This document, which I found on a hospital website and annotated below, is a leftover from the “good old days” when doctors were actually obliged to provide effective pain care (and even too much in too many cases).
In the 1990’s, a lot of effort and money was spent trying to convince the public that opioids were safe if used responsibly for legitimate pain control – which they truly are, of course. Or they were before 2000, when the pendulum started heading back to the demonization of all opioids.
All the money spent publicizing and advocating for the use of opioids for proper pain control before 2000 is dwarfed by the amounts now being spent to demonize those very same opioids. Compassion for people with chronic pain evaporated. Suddenly we became lazy and self-indulgent addicts, and we were shunned.
All the latest uproar over opioids has little to do with science or even facts; that was proven beyond any doubt by the biased and scientifically inaccurate CDC Guidelines.
They say this is just a swing of the “pendulum”, as though this were a justification, without thinking of the implied cruelty, allowing the quality of our lives to hang from such a fickle instrument of social whims.
This prohibition pendulum swings with the flow of money and has little to do with the actual welfare of citizens. It’s powered by what I’d call “special interest” money, but there’s nothing special about an avid interest in money, no matter what guise it operates under: hospital program, drug-testing lab, addiction-recovery center, pain clinic, or “alternative medicine”.
These pain/addiction “treatment centers” have tremendous profit potential. Most are not even regulated nor scientifically proven effective, so new businesses are springing up and investors are rushing to take advantage of the situation.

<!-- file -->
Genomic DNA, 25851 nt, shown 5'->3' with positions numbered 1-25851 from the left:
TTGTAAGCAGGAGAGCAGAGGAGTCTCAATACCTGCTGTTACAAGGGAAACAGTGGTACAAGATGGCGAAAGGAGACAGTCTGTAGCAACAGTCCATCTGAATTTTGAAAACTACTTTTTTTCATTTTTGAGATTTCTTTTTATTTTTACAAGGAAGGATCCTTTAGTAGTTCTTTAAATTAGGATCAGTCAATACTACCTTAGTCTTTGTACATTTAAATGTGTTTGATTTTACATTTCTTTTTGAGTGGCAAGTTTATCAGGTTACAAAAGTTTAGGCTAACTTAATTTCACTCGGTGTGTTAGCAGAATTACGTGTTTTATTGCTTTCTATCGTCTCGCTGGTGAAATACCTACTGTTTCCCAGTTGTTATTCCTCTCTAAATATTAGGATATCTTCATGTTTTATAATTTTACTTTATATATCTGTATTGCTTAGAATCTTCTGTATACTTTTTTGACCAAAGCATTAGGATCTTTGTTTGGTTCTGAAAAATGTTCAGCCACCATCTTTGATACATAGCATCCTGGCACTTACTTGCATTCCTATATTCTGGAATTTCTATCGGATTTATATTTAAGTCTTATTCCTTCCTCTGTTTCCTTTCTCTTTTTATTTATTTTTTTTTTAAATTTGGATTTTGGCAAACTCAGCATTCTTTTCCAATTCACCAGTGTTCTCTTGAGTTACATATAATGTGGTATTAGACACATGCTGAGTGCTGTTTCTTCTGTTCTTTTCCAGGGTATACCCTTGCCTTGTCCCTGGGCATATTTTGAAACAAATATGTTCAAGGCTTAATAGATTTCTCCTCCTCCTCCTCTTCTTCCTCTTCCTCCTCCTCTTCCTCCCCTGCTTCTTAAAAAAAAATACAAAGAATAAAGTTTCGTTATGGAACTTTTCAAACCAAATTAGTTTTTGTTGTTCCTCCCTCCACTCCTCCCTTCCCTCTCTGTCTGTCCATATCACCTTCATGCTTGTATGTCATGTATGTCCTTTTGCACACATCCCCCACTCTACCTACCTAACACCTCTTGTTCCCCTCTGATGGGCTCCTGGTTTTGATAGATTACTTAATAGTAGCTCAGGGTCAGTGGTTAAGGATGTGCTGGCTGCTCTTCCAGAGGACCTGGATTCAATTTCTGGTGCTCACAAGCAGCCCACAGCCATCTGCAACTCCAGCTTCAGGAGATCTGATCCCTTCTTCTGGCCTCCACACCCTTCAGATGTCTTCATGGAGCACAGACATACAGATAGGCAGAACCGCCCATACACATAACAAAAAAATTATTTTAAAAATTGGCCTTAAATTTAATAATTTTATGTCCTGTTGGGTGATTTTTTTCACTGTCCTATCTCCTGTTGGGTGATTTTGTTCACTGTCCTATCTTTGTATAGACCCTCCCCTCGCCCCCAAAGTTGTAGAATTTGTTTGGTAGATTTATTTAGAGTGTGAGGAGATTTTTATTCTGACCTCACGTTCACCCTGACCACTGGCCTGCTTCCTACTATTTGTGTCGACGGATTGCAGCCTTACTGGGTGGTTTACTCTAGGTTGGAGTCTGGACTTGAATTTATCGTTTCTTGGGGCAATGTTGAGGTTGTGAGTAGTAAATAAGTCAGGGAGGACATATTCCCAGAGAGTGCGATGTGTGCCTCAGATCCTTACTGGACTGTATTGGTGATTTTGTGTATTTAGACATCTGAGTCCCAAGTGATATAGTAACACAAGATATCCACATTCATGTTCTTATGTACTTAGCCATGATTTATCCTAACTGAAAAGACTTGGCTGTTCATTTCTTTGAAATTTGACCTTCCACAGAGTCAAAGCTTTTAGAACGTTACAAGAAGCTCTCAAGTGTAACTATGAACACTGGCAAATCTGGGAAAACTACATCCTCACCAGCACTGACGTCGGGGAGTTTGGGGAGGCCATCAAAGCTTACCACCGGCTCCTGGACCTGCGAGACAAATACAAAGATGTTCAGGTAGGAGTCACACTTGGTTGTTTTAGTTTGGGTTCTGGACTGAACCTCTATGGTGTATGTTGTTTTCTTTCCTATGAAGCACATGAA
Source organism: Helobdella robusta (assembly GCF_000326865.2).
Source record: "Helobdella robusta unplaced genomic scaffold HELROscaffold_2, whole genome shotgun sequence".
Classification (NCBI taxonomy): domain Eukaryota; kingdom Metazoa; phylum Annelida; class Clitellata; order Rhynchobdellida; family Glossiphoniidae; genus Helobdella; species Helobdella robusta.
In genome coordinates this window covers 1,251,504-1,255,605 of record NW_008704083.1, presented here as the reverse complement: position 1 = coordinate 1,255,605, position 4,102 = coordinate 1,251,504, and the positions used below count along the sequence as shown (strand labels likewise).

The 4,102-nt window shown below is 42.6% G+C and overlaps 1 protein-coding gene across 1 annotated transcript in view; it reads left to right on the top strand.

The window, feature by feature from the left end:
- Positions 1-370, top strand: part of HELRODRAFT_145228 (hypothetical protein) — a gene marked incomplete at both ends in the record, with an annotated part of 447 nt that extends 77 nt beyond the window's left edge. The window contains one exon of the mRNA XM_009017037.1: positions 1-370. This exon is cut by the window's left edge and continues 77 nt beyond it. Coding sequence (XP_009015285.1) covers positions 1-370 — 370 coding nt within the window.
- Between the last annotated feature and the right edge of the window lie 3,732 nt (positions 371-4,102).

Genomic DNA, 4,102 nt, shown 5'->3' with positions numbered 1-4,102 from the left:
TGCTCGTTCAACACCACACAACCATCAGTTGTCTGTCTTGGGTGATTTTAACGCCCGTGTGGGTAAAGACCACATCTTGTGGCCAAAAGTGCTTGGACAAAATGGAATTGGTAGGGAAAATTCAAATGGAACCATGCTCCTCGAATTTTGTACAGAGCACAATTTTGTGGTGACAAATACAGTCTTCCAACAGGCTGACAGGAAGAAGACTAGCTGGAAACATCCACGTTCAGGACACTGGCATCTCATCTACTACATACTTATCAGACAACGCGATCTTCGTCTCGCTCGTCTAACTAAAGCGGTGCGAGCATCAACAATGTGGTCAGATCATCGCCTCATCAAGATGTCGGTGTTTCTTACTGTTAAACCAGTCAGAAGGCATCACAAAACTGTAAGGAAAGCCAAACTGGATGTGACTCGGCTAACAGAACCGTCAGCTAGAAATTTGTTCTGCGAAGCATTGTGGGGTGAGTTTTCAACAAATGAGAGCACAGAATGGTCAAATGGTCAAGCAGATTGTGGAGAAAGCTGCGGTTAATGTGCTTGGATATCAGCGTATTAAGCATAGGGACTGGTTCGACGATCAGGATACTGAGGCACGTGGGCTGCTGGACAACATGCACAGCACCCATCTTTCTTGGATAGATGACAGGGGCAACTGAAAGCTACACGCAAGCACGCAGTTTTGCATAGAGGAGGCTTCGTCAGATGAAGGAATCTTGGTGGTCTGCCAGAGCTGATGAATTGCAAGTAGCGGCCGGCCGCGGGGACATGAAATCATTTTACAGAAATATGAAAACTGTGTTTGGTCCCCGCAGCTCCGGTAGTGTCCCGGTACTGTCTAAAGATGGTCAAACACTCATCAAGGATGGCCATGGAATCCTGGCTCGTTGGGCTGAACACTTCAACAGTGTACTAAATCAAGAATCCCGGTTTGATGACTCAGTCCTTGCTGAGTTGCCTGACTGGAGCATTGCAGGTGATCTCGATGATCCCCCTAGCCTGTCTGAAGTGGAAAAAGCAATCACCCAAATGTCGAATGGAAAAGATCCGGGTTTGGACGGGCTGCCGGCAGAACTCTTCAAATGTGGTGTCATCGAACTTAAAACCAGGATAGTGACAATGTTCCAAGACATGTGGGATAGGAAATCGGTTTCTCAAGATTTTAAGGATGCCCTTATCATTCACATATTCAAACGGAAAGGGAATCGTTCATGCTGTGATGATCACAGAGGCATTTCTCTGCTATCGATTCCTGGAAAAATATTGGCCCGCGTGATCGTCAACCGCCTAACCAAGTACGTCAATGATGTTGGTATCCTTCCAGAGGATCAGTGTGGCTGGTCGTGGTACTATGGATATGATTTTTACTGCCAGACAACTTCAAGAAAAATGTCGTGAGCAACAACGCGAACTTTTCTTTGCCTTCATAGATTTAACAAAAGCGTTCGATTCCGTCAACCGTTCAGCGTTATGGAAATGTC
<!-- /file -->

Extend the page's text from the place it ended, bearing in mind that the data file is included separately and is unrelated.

Organizations will go so far as to give themselves misleading names, like “Famous Pain Clinic”, when their real aim is only to relieve us of our “drug dependence”. Addiction recovery is all the rage these days, whether needed or not.
If we wait long enough (should we live that long – or want to live that long) this pendulum will undoubtedly swing back again. I understand this logically, but with so much at stake for me personally, it doesn’t seem possible – certainly not in my lifetime.
Misconceptions about chronic pain can do harm to people with legitimate medical problems. P
atients with chronic pain can and should be treated. Dispelling these damaging myths should raise awareness and encourage more people to seek help with a professional trained in treating chronic pain.
Myth #1: If the doctor can’t find anything wrong medically with a patient with chronic pain, it must be “in their head.” Maybe they’re crazy.
Fact: Chronic pain is not “in your head.” It is a legitimate medical condition that can and should be treated. Unfortunately, the exact cause of chronic pain cannot always be found. Pain is a complex personal experience, and not all doctors have received adequate training to treat it. Pain management specialists are specifically trained to recognize and treat common and unusual conditions that cause ongoing pain. Although not all pain has an identifiable cause, there is an effective treatment for most painful conditions.
Myth #2: If people seek treatment or complain about their pain, it means they’re weak.
Fact: Seeking treatment has nothing to do with being weak. Many people with chronic pain feel trapped and helpless, and do not want to burden anyone else with their problem. It is important for them to realize that there is no need to suffer because effective treatments are available.